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The Hilariously Awful: A Countdown of the Top 10 Female Characters

From the beginning of TV and movies, women have often been pushed to the sidelines in terms of comedy. That’s not to say there were no funny women: Lucille Ball’s genius cannot be denied. But think about it. How many unfunny, nagging wives and annoying sisters can you name compared to the witty, irreverent husband, son, or brother?

Well, no more. Today, there are many female characters who are just as bad as their male counterparts at being rude, vulgar, and generally terrible people.

I love to see it! And hopefully, you do, too. So here’s a list of women from TV and movies who are just so darn terrible we have to laugh.

10 Heather Chandler

You’d have to have a brain tumor for breakfast not to have expected this one.

One of three Heathers in the movie Heathers, Heather Chandler (Kim Walker) is certainly the worst of the trio. That’s probably why she gets killed off about 20 minutes into the film. But within those twenty minutes, she makes quite the impression, rattling off some of the most famous quotes from this classic Winona Ryder/Christian Slater black comedy.

In response to one of the Heathers making herself throw up in the bathroom, she scorns, “Bulimia is so ’87.”

I’d make her drink drain cleaner, too.[1]

9 Sue Sylvester

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Glee is full of female anti-heroes. From Rachel sending a glee club member to a crack house to avoid being beaten in a singing competition to Santana threatening to out a gay character, the cheerleaders of Glee are called the Unholy Trinity for a reason.

But there’s hardly a gym coach on TV who can claim to be funnier than Jane Lynch’s Sue Sylvester. Sue doesn’t care about anything but her own personal gains. From physical assaults, like pushing the coach of a rival glee club down the stairs so she could get his job, to endless verbal abuse to fellow teachers and students alike. She’s essentially blackmailing her boss, the principal of McKinley High, and can do whatever she wants. So she does.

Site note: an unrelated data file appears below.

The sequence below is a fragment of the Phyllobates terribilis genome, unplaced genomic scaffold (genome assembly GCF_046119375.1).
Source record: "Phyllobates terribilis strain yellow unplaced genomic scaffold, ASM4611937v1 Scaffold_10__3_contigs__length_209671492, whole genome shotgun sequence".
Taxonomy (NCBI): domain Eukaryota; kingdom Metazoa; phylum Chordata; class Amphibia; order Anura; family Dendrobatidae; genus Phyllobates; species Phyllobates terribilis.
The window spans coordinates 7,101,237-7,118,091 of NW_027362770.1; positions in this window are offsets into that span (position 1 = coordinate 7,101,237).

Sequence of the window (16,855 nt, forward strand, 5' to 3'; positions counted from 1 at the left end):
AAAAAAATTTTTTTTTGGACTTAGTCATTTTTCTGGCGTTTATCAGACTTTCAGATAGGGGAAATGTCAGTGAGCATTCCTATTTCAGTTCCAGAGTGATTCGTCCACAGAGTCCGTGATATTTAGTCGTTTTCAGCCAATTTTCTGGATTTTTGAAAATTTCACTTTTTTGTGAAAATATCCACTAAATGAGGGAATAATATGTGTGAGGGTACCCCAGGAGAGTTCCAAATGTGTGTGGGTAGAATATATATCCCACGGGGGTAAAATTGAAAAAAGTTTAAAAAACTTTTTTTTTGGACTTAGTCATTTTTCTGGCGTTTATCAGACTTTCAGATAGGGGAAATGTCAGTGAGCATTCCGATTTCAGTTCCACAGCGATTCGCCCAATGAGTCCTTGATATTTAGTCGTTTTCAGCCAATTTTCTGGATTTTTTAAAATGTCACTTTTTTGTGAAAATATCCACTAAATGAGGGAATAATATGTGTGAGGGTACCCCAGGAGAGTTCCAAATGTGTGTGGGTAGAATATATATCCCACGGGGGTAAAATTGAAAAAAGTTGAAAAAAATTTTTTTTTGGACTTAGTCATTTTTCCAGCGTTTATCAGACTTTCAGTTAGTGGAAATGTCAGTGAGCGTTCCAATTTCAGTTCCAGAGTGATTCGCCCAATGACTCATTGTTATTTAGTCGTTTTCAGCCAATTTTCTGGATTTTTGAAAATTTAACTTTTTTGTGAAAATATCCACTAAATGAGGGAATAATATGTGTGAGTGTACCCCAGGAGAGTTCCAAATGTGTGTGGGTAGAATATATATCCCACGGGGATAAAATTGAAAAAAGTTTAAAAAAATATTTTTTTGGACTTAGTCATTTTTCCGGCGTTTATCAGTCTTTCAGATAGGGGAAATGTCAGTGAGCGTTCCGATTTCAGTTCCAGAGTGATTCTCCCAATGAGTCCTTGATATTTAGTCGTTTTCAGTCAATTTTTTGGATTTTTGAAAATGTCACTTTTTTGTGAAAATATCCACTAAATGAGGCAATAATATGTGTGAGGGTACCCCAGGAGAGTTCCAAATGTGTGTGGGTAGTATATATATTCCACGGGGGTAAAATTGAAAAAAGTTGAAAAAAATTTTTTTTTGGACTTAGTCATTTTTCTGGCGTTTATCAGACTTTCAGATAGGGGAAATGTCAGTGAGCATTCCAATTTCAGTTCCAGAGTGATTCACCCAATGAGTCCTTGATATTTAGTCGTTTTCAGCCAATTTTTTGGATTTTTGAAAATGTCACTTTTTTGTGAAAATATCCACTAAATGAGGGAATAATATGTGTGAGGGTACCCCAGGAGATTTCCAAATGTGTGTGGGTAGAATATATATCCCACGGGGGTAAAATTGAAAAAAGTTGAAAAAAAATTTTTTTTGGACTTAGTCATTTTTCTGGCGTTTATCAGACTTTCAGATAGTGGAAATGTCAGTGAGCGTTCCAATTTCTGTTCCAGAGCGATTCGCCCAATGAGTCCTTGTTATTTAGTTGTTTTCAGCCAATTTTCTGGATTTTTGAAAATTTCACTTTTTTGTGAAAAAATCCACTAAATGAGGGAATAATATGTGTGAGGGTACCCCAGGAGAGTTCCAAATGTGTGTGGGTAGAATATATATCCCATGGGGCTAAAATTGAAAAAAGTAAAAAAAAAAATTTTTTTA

She falsely accuses a teacher of molestation, tries to fire a student out of a cannon to win a cheerleading competition, and, weirdest of all, traps two students in a fake elevator in an attempt to make them kiss. Not only that, but she pumps aphrodisiac drugs into the air to make them want each other. That’s gotta be illegal. But man, does it make good TV.

And that’s how Sue C’s it.[2]

8 Jacqueline White

Some actresses just have a type that works for them, and I think Jane Krakowski’s is “mean lady.”

On Unbreakable Kimmy Schmidt, Krakowski plays Jaqueline White, a rich mother of two who hires main character Kimmy as a nanny. Uber-rich and out of touch with the world, most of her comedy comes later in the first season when she loses all her money in a divorce.

One of the weirder plots of the show revolves around Jacquiline’s upbringing on a Native American reservation. She tries to vehemently deny her heritage, leading to hilarious scenes between her and her parents.

Her kids are essentially just accessories to her, and one episode revolves around her giving her child medication to keep him from being so hyperactive and… well, you know, childish. Despite her issues throughout the show, she does end up growing as a person, eventually putting all her energy toward changing the offensive name of the Washington Redskins to honor her background.[3]

7 Hannah Horvath

Hannah Horvath (Lena Dunham) doesn’t try to be a bad person or a funny one. And yet, she perfectly embodies both.